The city has hired a manager to oversee projects paid for with a 1-percent tax approved almost two years ago.
The Jackson City Council approved a contract with Jackson-based IMS Engineers for projects in the first year of the infrastructure master plan. IMS will help develop a comprehensive infrastructure plan, a 20-year blueprint to overhaul of the City’s infrastructure system of roads, bridges as well as water, sewer and drainage systems. IMS will also provide mapping and handle the public relations and outreach.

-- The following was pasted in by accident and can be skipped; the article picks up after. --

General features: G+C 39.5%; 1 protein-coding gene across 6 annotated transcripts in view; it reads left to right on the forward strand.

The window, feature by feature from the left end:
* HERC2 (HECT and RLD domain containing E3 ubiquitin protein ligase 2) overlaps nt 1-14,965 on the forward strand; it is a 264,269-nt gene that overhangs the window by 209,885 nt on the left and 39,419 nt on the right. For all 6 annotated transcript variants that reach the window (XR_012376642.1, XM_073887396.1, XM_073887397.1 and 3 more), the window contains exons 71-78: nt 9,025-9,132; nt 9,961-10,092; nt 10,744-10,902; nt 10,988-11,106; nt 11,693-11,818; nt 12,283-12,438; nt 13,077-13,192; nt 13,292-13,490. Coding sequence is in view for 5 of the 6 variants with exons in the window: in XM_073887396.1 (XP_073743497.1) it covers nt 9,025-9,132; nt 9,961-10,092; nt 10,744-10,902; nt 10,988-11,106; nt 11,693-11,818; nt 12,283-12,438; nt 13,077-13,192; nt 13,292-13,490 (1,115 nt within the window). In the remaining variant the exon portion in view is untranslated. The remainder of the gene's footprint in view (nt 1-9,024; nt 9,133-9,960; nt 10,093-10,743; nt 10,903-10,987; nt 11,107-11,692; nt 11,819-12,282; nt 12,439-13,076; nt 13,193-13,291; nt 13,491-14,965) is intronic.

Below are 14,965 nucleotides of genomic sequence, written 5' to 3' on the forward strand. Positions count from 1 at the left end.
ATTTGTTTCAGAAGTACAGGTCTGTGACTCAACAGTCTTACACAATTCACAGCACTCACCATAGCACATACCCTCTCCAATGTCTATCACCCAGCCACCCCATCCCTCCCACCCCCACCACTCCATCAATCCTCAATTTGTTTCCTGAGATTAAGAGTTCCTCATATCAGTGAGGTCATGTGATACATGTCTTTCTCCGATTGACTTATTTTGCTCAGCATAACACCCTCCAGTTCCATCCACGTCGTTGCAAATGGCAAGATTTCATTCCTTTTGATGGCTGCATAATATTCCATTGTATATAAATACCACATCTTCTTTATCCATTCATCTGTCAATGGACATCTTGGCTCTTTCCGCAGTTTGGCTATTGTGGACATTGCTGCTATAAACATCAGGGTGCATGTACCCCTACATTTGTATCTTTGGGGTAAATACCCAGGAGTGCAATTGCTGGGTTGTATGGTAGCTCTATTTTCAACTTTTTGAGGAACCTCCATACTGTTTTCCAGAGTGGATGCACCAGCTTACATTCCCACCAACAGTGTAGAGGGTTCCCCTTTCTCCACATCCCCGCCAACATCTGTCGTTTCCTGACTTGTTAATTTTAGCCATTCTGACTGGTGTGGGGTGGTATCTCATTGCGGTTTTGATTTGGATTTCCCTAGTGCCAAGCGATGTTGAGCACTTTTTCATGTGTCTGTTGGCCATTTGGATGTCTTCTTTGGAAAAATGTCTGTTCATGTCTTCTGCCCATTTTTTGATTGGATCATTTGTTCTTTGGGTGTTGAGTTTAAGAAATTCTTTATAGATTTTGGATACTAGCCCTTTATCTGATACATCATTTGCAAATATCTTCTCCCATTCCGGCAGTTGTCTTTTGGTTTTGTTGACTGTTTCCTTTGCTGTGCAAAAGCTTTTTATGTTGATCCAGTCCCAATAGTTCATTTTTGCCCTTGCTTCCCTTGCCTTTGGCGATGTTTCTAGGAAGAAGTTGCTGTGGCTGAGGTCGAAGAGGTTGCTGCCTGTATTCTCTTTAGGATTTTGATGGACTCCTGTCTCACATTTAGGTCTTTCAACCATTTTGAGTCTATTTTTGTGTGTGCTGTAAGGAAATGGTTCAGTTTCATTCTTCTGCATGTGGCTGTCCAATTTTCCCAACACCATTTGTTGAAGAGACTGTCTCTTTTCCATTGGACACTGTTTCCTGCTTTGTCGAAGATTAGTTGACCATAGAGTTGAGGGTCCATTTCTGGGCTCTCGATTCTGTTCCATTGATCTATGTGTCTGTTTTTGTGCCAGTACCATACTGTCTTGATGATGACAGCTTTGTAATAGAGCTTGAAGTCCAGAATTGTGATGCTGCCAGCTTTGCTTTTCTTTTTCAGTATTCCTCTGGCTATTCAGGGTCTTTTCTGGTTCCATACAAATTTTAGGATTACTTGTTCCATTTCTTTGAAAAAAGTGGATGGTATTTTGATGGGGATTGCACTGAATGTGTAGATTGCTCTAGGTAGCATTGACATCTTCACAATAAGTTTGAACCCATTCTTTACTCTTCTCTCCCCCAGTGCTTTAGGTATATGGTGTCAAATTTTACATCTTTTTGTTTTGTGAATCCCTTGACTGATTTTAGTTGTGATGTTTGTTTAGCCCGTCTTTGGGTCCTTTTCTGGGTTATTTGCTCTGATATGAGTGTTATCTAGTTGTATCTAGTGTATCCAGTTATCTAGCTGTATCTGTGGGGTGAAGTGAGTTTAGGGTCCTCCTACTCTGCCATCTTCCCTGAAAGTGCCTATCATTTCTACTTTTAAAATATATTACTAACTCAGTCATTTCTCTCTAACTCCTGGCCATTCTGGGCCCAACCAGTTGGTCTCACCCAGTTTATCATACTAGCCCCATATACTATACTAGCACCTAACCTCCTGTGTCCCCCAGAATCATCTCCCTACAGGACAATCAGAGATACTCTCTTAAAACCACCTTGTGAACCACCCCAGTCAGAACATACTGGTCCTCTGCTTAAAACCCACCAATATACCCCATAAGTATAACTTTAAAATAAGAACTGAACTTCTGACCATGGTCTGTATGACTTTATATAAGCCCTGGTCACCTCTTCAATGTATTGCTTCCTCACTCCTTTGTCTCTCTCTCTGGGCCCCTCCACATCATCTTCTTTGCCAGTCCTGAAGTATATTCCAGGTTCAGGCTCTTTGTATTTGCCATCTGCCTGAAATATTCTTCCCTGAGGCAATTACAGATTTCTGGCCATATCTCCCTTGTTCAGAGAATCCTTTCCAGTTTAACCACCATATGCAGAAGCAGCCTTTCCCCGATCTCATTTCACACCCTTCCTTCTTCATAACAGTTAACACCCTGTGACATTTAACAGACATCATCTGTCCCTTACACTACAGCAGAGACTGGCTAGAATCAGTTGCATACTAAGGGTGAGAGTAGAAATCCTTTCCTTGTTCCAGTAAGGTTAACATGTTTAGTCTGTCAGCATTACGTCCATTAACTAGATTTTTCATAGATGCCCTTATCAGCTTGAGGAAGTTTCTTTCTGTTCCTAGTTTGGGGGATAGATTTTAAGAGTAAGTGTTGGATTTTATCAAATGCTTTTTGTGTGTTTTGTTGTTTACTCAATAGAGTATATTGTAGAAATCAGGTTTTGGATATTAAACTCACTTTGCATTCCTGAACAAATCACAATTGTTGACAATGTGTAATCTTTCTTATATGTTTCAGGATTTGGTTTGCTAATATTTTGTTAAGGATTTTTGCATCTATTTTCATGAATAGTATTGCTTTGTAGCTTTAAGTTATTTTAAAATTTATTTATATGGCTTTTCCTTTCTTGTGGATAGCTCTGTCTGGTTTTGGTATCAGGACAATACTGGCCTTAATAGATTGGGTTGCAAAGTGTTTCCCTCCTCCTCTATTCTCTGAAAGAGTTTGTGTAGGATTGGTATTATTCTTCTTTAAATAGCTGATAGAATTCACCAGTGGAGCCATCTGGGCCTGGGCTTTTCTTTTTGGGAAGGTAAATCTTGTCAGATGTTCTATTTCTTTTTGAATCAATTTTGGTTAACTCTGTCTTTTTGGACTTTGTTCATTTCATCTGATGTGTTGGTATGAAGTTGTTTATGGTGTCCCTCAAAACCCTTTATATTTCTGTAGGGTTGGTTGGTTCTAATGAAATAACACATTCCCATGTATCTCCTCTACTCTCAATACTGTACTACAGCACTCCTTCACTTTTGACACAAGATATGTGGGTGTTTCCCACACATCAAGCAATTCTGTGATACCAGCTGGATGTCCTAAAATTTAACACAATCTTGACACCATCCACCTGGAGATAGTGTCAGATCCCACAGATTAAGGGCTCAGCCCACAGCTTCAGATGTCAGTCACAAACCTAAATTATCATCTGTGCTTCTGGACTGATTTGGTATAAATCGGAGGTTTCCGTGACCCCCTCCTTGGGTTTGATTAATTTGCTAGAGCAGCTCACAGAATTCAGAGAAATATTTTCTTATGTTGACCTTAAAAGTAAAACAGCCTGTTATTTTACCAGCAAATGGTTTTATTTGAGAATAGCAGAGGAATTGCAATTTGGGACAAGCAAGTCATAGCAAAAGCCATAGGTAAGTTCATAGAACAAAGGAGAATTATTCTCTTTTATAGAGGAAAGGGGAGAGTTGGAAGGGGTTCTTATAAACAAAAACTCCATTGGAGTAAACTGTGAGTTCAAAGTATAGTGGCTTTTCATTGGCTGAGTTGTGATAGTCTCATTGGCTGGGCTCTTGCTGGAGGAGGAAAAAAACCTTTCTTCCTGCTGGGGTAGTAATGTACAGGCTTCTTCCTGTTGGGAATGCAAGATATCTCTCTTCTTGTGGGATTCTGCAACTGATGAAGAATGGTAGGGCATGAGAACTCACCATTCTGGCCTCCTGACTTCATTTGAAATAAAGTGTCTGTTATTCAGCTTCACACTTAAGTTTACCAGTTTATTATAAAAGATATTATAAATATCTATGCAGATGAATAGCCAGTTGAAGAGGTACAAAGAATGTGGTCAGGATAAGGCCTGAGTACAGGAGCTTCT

The selection of IMS came with relatively little controversy compared to other professional-services contracts that have gone before the city council in recent months. These include an agreement to remove sludge from the Savanna Wastewater Treatment Plant and switching health plans for city employees.
Mayor Tony Yarber said IMS did have the best scores from the City's evaluation committee, but two firms who scored higher had conflicts because the firms would have overseen work they previously committed.
Yarber has said hiring a program manager would be one of the last obstacles to overcome before spending from the 1-percent fund.
So far taxpayers have generated approximately $21 million from the 1-percent tax that voters approved through a referendum in early 2014. The first year of the tax added up to $15.1 million designated to begin repairs on some 2,000 miles of roadway, 881 miles of water main and 1,000 miles of sewer pipe.